This will come as a shock to exactly no one who knows me, but I am not the girliest girl on the planet.
Given a choice, I'd live in jeans and T-shirts, with the occasional cardigan thrown in for kicks. It's been years since I've worn makeup; the last time I wore it on a daily basis might have been high school. I shave my legs only in the summer, when the odds are better that someone who doesn't live in my house might see them.
In short, if you were looking for a grown-up representation of what it means to be stereotypically female according to our cultural expectations, I am not who you want.
This doesn't bother me in the slightest, by the way. Plus, it saves a lot of time in the morning.
I wonder if the Diva senses the household girlieness void. Her brother and father aren't helping, even though the Boy will watch "Cinderella II" with her. Even our cats are male.
I'm clearly falling down on the job. So, perhaps, her subconscious feels the need to compensate for us all.
This isn't a new development. Even as a wee child, she was hypnotized by all of the tulle and bedazzling that hangs from the racks at kids' clothing stores. As she's gotten older, her taste has grown more subtle but continues to lean toward the hyper-feminine: Skorts are preferred over shorts; strappy tops rather than T-shirts; Easter-egg colors rather than primaries.
She's taken to sketching out dress designs and she has decided that this year's birthday party will have a fashion theme. When I wear a skirt or a dress, she has nothing but praise about how lovely I look. The "for a change" is implied.
This doesn't bother me in the slightest, either. It tickles me that someone who is not especially girly could produce someone who so emphatically is.
Which brings me around to this year's Girls on the Run event, held at the beginning of June.
GOTR is one of my favorite organizations because it encourages young women to move and accept their bodies, no matter what they may look like or what popular opinion would like them to be. After 10 weeks of activities, the program culminates with a 5K, which was run this year at the Clark Sports Center in Cooperstown.
More than 1,000 runners ran and the vast majority of them were tweenaged girls. The race wasn't timed. The one goal was to finish. The secondary goal was to have as much fun doing that as possible.
We made the day a family affair, dragging the Boy along with us to watch his sister cross the finish line. She seemed more eager to find the station where they would put pink and green streaks in your hair. The race itself was an afterthought.
I wasn't entirely certain that she'd manage the race, mostly because she did almost nothing but complain about the practice runs they'd been doing twice weekly after school. I am well aware, however, that complaining is no indication of dislike. Someday, I'll tell you about the shoes I gave away that were a source of endless complaint but turned out to be her favorites.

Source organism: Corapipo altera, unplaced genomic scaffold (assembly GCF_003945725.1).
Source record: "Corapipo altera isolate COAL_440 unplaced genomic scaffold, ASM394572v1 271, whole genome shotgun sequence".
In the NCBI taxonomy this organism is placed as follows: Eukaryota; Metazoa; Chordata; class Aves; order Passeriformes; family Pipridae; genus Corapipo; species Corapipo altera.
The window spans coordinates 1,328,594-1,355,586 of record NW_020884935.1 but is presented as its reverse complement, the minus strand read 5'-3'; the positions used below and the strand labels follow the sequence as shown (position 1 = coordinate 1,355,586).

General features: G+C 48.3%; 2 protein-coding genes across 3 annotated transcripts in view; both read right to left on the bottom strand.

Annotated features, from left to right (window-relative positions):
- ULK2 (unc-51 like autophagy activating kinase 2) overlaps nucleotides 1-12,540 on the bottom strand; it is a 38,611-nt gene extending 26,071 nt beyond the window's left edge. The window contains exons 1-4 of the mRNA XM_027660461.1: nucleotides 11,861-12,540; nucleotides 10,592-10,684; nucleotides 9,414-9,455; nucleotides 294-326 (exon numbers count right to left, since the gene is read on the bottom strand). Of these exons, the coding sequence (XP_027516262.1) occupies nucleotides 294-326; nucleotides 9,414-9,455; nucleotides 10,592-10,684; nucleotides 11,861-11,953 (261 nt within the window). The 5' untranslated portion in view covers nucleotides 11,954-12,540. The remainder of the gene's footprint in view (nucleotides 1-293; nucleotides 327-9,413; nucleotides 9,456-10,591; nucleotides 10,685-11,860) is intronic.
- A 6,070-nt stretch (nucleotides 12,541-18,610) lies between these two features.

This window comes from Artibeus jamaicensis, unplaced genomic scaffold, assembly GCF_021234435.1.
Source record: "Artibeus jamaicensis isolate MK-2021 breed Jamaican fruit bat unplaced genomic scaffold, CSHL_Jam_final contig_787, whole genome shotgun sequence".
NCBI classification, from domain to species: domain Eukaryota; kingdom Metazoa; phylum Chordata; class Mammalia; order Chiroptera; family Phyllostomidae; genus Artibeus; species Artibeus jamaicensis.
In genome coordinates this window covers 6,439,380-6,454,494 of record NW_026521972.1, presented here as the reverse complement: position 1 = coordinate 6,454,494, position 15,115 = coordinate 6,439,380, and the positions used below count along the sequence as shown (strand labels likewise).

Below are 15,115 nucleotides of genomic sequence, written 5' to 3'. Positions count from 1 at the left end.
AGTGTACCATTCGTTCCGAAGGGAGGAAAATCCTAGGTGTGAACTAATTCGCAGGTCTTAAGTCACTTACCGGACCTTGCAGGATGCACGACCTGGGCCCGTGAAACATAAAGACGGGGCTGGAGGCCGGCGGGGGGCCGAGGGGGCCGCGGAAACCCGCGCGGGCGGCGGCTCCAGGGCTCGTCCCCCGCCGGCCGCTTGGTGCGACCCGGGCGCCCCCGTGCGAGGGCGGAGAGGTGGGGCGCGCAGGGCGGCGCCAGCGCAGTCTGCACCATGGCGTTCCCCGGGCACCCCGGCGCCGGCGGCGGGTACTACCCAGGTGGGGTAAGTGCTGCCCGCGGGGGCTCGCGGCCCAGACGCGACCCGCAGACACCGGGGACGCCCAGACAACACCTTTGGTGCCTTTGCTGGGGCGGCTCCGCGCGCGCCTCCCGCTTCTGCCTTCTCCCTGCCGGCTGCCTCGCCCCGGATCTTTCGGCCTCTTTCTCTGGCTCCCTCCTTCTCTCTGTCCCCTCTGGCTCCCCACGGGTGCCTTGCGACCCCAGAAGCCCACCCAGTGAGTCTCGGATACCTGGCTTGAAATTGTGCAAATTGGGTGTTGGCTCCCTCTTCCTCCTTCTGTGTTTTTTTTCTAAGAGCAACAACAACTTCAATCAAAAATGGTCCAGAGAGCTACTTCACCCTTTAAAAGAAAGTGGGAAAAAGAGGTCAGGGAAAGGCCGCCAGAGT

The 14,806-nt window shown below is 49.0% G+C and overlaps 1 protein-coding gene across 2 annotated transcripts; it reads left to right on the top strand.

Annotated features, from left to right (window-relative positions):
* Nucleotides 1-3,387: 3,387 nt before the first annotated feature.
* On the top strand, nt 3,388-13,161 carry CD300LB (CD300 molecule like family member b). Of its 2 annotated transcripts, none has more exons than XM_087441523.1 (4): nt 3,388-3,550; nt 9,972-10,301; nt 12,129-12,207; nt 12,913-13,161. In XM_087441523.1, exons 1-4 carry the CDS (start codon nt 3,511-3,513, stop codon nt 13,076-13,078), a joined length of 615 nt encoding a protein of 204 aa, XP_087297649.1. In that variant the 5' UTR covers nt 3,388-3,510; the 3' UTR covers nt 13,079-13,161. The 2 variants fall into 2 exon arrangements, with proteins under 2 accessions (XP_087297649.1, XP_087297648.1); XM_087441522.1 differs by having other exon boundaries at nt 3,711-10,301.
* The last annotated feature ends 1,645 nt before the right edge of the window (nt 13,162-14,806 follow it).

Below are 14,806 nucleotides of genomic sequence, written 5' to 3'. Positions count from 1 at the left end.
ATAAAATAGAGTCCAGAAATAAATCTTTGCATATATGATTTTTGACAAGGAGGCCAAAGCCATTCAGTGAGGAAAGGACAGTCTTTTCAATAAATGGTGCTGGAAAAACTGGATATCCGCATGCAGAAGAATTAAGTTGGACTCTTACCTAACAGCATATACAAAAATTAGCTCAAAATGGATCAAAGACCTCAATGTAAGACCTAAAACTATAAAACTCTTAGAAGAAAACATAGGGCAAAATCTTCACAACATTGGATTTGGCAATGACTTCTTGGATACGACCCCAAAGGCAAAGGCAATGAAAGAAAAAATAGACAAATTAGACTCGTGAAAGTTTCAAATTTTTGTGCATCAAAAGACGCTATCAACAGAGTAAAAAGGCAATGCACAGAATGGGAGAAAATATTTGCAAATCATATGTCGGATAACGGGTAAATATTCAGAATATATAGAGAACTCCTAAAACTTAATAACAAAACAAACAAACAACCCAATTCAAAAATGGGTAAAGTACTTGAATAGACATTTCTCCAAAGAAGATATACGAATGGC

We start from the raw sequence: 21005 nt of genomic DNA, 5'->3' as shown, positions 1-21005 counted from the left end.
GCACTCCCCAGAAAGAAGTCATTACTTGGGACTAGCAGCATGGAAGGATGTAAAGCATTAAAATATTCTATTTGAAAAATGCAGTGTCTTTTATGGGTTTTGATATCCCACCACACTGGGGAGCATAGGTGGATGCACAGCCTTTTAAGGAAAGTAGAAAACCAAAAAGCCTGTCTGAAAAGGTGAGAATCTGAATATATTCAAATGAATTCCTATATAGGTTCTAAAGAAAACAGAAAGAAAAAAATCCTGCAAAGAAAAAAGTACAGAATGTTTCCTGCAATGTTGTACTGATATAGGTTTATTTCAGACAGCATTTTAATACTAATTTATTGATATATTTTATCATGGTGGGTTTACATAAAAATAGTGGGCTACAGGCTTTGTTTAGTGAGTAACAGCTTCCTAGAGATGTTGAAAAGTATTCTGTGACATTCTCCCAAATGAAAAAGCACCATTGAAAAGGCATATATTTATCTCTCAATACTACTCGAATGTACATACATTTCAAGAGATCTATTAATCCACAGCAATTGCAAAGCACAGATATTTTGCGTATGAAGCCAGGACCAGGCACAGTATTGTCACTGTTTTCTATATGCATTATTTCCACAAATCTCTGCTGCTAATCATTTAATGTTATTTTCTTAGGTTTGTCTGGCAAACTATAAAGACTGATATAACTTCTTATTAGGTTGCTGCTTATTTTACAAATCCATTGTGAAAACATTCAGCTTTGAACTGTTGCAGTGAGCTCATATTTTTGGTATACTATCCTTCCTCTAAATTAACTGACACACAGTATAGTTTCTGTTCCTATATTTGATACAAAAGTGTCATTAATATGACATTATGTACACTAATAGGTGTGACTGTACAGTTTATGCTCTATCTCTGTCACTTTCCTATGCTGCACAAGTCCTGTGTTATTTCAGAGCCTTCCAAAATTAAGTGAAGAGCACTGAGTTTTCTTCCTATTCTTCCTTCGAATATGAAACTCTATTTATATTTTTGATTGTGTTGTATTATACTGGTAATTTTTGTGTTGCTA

(Actually, I just did. It's not a long story _ and it ends like so many kid-related stories do, with me being the worst mother ever because I didn't understand what was going on.)
When the run started, she took off with the rest of her group. About 20 minutes later, a few girls started to trickle in. Then the trickle became a flash flood.
It was hard to keep track of the returning runners. The finish line was a remarkably polite mosh pit of parents waiting for their offspring to return, which made it hard to search for your own kid. I was waiting and watching with another mother from the Diva's school. Her daughter managed to cross the line, eat a cup of yogurt and drink a bottle of water before she and her mom were reunited.
My husband and I weren't overly concerned about spotting the Diva right away because of the sheer number of kids made that tricky. But the time wore on. More and more of her pack came back.
We started to worry. We also started to ponder the etiquette of sending out a search party.
"She's probably just stopped to pick some flowers," my husband commented. The Diva has always been a meanderer and never fails to return from a walk with some trinket picked up off of the path.
Sure enough, the Diva made it back a few minutes later, a paper cup of wildflowers and a bonus snail clutched in one hand. She'd also accumulated some fashionable accessories along the route, including a fake flower lei and a beaded necklace, in faux gold.
I know that her love of all things overtly feminine could change overnight. Or is could only grow more intense during the next few years. She is who she is, and I love her for it. But I still shake my head and wonder how it happened.
Adrienne Martini is a freelance writer, instructor at the State University College at Oneonta, mom to Maddy and Cory, wife to Scott, and author of "Sweater Quest," last year. Her columns can be found at www.thedailystar.com/parentingimperfect.